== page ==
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Explicit sex-ed at Toronto sports camp has parents mad, kids upset and city saying sorry

Lianne Laurence Lianne Laurence Follow Lianne

TORONTO, ON August 7, 2015 (LifeSiteNews) – After parents complained their 12-year-old girls were traumatized by an explicit sex-ed seminar at a girls’ sports camp, the City of Toronto says it has dropped the seminars from further camps pending a review.

Toronto media relations manager Wynna Brown also apologized that parents weren’t told beforehand about the Toronto Public Health Sexual Health Promotion unit’s “healthy relationships” presentation.

But Brown did not explain why – or who in, for that matter – the city’s Parks, Forest and Recreation (PFR) department invited a Sexual Health Promoter to the Canadian Tire Jumpstart-sponsored sports camp in the first place.

And parents’ rights advocate Christina Liu says the Sexual Health Promotion team refuses to come clean about just what facilitator Irene Kassies told the handful of girls aged 11 and 12 on July 15 at the L’Amoreaux Community Centre camp.

“If you hold a workshop and cause the students to have a lot of stress and be traumatized, why can’t you disclose what that information was to the parents?” Liu pointed out. “Where is the right of the parents to know what their kids are learning?”

What Liu does know is that Kassies’s “healthy relationships” program so upset one friend’s 12-year-old daughter that the child was “frowning and holding her chest” later that day, and told her mother that she “felt very uncomfortable, ugly, and disgusted.”

Vivian Wang told LifeSiteNews that she coaxed an explanation from her child after another friend called wanting to know what happened because her own daughter was “so upset” but refused to give details. “My friend called me many times that day.”

“My daughter said there was a white woman who gave a lesson to about ten girls in the camp,” Wang said, adding that her 12-year-old reported the seminar had three parts. One was a discussion of the body’s changes during puberty, “That’s normal, that’s okay,” Wang said. “The second part, they played a game,” during which the teacher asked “many questions about what you want your boyfriend to do for you.”

The third part was a detailed description of sexual intercourse and how a baby is conceived, Wang said.

Liu stated in an email that her friend’s daughter reported that the “teacher said that male insert penis into female’s vagina, moving in and out,” which the “male will find very pleasurable, ejaculation happens, semen will go to uterus, female will become pregnant.”

“We agree that parents should have been notified in advance that healthy relationships was a topic of discussion,” conceded city spokesperson Brown in an email to LifeSiteNews. “We apologize for the lack of communication and any concerns that have resulted because of it.”

Brown also noted that “In this case, staff responded to concerns raised by parents quickly and professionally,” and Liu, who went with the concerned mothers to L’Amoreaux Community Centre the next day to discuss the matter, does not dispute that.

But she can’t say the same for what she sees as the Sexual Health Promotion unit’s lack of transparency. “I’m very disappointed with the Public Health’s reaction to it,” Liu told LifeSiteNews, “Their response to us is totally unprofessional.”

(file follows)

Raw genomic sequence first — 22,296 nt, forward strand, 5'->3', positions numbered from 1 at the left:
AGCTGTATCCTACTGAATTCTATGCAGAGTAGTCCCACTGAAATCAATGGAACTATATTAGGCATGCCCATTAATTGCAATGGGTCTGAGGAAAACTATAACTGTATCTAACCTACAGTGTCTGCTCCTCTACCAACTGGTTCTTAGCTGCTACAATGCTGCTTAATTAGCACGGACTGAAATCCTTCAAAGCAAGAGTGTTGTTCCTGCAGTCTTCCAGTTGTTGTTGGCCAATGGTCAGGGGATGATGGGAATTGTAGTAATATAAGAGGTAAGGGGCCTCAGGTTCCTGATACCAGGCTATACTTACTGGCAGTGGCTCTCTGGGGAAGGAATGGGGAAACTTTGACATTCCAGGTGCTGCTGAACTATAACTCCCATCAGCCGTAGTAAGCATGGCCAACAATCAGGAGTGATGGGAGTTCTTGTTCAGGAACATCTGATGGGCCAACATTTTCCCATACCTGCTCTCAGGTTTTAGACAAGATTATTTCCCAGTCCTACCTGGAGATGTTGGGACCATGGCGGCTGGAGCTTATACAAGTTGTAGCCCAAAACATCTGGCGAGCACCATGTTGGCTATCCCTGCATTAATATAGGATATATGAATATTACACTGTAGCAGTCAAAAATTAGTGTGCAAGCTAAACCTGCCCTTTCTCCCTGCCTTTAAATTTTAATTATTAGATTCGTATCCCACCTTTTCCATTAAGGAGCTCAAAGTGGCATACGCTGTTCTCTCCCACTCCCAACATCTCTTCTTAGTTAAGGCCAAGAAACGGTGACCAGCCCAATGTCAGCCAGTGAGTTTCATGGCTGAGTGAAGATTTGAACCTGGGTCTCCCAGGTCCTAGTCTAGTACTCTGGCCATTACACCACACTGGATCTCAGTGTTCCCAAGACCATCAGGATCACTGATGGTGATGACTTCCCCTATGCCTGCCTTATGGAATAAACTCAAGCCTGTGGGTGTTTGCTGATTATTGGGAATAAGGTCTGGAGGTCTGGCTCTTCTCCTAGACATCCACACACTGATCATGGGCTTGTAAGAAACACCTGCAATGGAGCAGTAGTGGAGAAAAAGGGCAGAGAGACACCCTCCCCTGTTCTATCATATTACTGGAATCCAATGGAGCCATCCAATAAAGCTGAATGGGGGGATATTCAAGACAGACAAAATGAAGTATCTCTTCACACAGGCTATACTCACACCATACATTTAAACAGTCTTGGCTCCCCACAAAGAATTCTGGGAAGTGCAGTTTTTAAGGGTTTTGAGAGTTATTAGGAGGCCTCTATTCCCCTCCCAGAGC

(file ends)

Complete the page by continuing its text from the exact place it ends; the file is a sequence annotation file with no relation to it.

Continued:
With Kassies on vacation, the manager of Sexual Health Promotion East team, Mary Gleason, told Liu in an email that the “session included facilitated discussions and some role playing on types of relationships, benefits of a healthy relationship, and challenges /characteristics of an unhealthy relationship.”

Gleason added that PFR invited her team to give the “healthy relationships” seminar, the information was “age appropriate” and that “the facilitator responded to all questions asked by the participants.”

“I’m not arguing whether it’s age appropriate, I’m just asking what information has been delivered,” Liu pointed out. “If there’s nothing to hide, why are [they] so reluctant to disclose the information? That’s where the question is coming from.”

While Gleason did not return a call from LifeSiteNews, Toronto Public Health’s director of communications Lorene Bromley did, asking for emailed questions, and responding to these by suggesting they would be better answered by PFR, which is “responsible for the camps and the curriculum,” or by Brown.

As to whether Toronto Health told PFR what the seminar involved, Bromley appended Gleason’s reply, the same as that which Gleason sent Liu: “Toronto Public Health Sexual Health Promotion Program provides consultation, support, resources and programming to all ages that are age-appropriate, inclusive, non-judgemental, respectful, confidential and pro-choice."

“Upon request from the community, Toronto Public Health’s Sexual Health Promoters offer current and evidence based education, training and workshops to community groups on general sexual health topics.”

Brown told LifeSiteNews that the city is “reviewing this element of the program to ensure it fits with the curriculum. Going forward, we will not be including this content until this process is completed.”

But Liu remains concerned. “The parents are entitled to know when the Sexual Health Promotion Unit is coming to the camps,” she emphasized. “Are they going to do this in the future? We have to monitor that, for the sake of all parents.”

Wang agrees. “Why did they have this sex education come up in the camp? It’s a girls’ sports camp. We didn’t know anything,” she noted, adding that she’ll be more vigilant in the future.

As for her daughter, Wang said she told her “just to relax about it, it’s not her fault. It’s just that somebody did the wrong thing.”

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